• Age related median PSA – if an individual’s PSA concentration is above the median level for his age, his probability of prostate cancer is above average.

MyHealthTest do not offer these additional tests, we recommend speaking with a doctor to discuss if further testing is required.

Dried blood spot results obtained for PSA are comparable to serum samples collected by venepuncture and analysed by the same method (DELFIA time resolved fluorescence immunoassay); and has clinically acceptable precision to be used as a tool for both screening and in active surveillance for prostate conditions.

Figure 1. Total PSA Bland Altman and Linear Regression analysis of serum vs DBS

Assay type: DELFIA time resolved fluorescence (Perkin Elmer)
Instrument: Victor2D (Perkin Elmer)
Sample:Fingerprick dried blood spot (DBS)
Measurand:Total PSA concentration in whole blood
Measurement Range:0.5 – 250 µg/L
Limit of Quantitation:0.5 µg/L
Clinical target concentration:
PSA DBS reference interval (<50 yrs.): <2.2 µg/L
PSA DBS reference interval (50 – 60 yrs.): <3.9 µg/L
PSA DBS reference interval (>60 yrs.): <6.9 µg/L
Repeatability (within-run precision):0.38 µg/L at 3 µg/L; 6.3% at 22 µg/L
Reproducibility (intermediate precision)*:11% at 3 µg/L; 8.5% at 22 µg/L
Stability:12 days
Interferences:
  • Human glandular kallikrein (HK2) cross reacts with total PSA and may falsely increase the reported value
  • Heterophilic antibodies in the patient sample may occasionally interfere with the assay, falsely elevating the reported value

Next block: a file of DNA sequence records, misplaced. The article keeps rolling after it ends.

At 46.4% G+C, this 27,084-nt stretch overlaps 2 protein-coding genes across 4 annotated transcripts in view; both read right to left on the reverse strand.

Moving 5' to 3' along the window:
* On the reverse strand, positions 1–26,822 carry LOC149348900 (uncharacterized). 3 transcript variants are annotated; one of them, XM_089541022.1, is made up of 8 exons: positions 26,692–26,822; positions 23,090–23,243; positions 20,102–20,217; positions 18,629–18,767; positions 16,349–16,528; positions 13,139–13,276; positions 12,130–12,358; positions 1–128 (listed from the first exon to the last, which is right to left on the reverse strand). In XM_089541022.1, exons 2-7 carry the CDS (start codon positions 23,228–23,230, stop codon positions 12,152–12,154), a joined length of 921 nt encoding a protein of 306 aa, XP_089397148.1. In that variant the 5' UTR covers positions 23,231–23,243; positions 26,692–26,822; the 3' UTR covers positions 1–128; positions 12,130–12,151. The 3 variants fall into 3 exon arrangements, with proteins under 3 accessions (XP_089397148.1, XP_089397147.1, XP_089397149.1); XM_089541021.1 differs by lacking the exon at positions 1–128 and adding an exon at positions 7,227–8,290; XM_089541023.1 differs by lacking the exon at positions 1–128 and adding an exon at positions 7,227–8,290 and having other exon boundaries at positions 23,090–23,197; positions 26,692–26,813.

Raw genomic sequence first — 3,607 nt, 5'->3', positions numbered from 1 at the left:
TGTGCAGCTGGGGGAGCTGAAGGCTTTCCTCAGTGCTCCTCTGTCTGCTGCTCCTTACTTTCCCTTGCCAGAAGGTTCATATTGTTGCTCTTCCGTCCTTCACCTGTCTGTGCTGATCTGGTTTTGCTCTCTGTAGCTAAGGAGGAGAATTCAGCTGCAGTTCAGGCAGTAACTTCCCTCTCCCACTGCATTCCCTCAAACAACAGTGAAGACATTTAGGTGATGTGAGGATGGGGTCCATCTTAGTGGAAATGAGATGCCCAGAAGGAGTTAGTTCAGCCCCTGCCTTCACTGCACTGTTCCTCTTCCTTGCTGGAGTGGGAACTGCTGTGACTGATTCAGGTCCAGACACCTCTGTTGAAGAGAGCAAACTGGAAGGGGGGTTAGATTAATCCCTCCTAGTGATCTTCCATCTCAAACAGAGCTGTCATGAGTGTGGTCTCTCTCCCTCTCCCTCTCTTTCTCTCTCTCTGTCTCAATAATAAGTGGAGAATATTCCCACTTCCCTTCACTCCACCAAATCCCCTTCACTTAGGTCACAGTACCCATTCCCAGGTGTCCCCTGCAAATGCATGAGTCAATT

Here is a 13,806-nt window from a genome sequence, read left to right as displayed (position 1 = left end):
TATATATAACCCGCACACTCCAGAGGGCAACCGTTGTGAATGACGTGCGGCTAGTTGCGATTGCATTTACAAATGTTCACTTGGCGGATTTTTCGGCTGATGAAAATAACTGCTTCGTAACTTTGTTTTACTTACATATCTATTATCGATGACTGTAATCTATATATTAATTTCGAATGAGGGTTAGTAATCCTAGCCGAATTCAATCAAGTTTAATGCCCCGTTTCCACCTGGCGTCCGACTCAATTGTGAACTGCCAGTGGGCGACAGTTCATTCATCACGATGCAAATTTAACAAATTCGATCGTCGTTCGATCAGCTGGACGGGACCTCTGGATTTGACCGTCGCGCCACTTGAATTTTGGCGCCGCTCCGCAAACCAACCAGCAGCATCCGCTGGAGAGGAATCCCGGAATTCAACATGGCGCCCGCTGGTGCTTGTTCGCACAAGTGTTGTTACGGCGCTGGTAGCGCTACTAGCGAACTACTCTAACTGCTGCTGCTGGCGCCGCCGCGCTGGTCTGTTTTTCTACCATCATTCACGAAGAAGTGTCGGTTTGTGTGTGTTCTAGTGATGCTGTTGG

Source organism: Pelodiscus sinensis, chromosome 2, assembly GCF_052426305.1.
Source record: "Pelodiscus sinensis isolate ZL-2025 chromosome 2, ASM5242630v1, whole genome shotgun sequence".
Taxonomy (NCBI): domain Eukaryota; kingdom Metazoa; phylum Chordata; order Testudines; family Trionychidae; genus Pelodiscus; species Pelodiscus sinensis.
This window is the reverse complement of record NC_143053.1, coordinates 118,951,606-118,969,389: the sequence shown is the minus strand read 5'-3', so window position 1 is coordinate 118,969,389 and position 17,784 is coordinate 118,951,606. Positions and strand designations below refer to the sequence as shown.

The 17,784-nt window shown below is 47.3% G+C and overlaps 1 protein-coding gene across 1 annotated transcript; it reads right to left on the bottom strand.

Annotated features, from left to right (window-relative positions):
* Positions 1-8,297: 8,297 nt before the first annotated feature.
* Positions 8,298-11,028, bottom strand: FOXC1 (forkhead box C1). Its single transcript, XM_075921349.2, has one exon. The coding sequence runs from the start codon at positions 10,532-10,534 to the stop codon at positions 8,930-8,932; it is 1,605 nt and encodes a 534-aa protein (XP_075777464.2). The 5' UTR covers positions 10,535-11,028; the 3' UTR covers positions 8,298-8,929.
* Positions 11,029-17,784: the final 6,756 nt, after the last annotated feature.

• High or low haematocrit outside the expected range of 39 – 53% may affect the reported total PSA value due to the nature of dried blood spots
Thermal stability:46°C for 2 days

*Further information on measurement uncertainty is available upon request.

Samples are stable for up to 12 days after collection and thermal stability testing confirmed that after holding dried blood spot samples at 46°C for two days there was no significant difference in the PSA values obtained.

When evaluating PSA test results there are several factors that need to be taken into consideration by doctors.

Various medications can artificially and temporarily affect PSA levels. These include:

  • Anti-inflammatory drugs such as aspirin and ibuprofen can lower PSA
  • Cholesterol-lowering medications (statins) can lower PSA levels
  • Diuretics (used to treat high blood pressure, oedema)
  • Chemotherapy drugs
  • Supplements: used by body builders that can cause testosterone to rise.

Other factors that do not physically change PSA levels but may interfere with the test results, and are included in the table above.

An example test report can be viewed here

What is the PSA test?

Prostate specific antigen (PSA) is a protein made in the prostate gland of a man. The PSA test is a simple, at-home fingerprick test that measures the level of total PSA in your blood and compares your result to the expected PSA levels for your age. It can help indicate if there is a problem with the prostate.

The PSA test is the first line test to check for a man’s risk of prostate cancer, but it is not specific to cancer. A raised PSA level can indicate other common prostate issues, like an enlarged prostate (which is common and occurs with age) or an infection and least commonly, prostate cancer. In some cases, men who have prostate cancer do not have a high PSA test result. To learn more, visit the Your Prostate section on this page.